> His picture looks like it is a pure plate more than a streak plate.
As I told in an earlier posting it _is_ a streak plate, but the colonies
do not form continously, they sort of just pop up somewhere along where
I've streaked. And they also pop up away from where I originally
streaked because they are swarming. After a few days they have covered
the whole plate, but they still do not seem to like growing close to
eachother, so it is only sporadic colonies all over the plate.
The question now is whether this strange growth is caused by one strain
> but the
> growth on some of the colonies look odd?
They have an irregular border. And in some cases they develop in an
spiral (you can see this on some of the closest colonies). But I
wouldn't say that there is any reason to suspect multiple strains
because of this, the colonies seem fairly homogenous to me.
> Judy does the colonies look like a
> GNR to you?
What's this then?
>>> "JEDilworth" <bactitech at nospamhortonsbay.com> wrote in message
> news:3E6CBF70.90706 at nospamhortonsbay.com...>>>It sounds like you're doing micro without a loop or wire to pick
>>colonies or something to flame your loop in between touching colonies.
>>>>After you make your 6% agar (or use some differential media as I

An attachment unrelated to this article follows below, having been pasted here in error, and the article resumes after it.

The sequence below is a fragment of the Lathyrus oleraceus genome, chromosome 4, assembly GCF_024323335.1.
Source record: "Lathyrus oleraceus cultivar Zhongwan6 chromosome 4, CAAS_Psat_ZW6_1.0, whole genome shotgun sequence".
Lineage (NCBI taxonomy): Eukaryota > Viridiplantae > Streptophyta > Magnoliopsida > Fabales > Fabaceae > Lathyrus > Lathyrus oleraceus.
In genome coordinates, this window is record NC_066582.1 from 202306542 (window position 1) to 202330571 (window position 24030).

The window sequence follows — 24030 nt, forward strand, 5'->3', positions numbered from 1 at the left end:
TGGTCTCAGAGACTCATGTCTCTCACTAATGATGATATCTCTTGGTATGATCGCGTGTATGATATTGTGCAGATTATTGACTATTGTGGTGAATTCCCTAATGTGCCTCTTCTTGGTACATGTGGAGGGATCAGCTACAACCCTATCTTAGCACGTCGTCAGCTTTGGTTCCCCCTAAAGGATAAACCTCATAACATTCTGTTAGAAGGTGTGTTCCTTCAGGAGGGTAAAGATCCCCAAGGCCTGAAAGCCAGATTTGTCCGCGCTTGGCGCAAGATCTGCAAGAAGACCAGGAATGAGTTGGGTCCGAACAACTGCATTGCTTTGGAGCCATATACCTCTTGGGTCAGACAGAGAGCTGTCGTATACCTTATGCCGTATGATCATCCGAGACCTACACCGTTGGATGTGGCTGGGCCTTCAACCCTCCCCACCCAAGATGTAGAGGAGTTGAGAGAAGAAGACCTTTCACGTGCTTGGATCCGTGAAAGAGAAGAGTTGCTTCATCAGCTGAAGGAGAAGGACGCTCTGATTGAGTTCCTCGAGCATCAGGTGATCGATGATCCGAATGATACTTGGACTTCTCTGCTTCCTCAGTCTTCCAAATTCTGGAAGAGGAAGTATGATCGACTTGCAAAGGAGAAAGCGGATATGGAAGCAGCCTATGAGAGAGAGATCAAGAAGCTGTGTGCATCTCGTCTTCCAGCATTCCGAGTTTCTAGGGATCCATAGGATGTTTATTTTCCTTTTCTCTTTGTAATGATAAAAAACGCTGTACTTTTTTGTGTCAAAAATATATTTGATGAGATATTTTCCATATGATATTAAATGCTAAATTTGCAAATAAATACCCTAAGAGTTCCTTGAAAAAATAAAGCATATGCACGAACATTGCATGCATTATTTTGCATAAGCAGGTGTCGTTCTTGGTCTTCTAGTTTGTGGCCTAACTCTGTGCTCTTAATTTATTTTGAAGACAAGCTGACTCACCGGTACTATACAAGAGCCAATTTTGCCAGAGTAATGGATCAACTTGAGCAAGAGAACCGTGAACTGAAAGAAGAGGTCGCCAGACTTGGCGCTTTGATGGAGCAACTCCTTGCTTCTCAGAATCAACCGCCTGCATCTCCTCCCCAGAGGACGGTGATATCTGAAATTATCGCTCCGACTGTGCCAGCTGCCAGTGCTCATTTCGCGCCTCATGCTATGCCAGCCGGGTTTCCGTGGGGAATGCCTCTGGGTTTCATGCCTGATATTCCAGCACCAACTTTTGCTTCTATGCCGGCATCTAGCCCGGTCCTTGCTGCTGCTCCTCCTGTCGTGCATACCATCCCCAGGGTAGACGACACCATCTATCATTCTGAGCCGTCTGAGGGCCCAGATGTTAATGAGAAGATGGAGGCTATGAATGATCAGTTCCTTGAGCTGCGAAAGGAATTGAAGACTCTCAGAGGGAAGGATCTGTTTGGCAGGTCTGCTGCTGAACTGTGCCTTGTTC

>>described in another posting) you need to streak for isolation. If you
>>obtain two colony morphologies, each colony is a pure culture. You need
>>to flame your loop, pick one colony and streak it to another plate. You
>>then need to flame your loop again, pick the second colony type, plate
>>to a separate plate and streak for isolation. Then flame again.
>>>>This is basic microbiology. If you're using bacteria, even in a genetics
>>laboratory, I don't understand how you can do it without all of the
>>basic equipment that you need. The ONLY way to separate bacteria is
>>streak for isolation, using solid media. You put your inoculum down on
>>about 1/3 of the plate. Then you turn the plate a little and streak out
>>from this area. You then flame, and then streak another quadrant, then
>>turn and streak the last quadrant. You then incubate the plate upside
>>down, at least overnight, and look for different colony morphology.
>>>>A visit to your local clinical micro lab will help you immensely! We do
>>this EVERY DAY. Gram negative rods don't look THAT different from each
>>other upon staining, at least with Gram's stain. Some are smaller and
>>thinner or thicker, but that doesn't help you separate them out.
>>>>Judy Dilworth, M.T. (ASCP)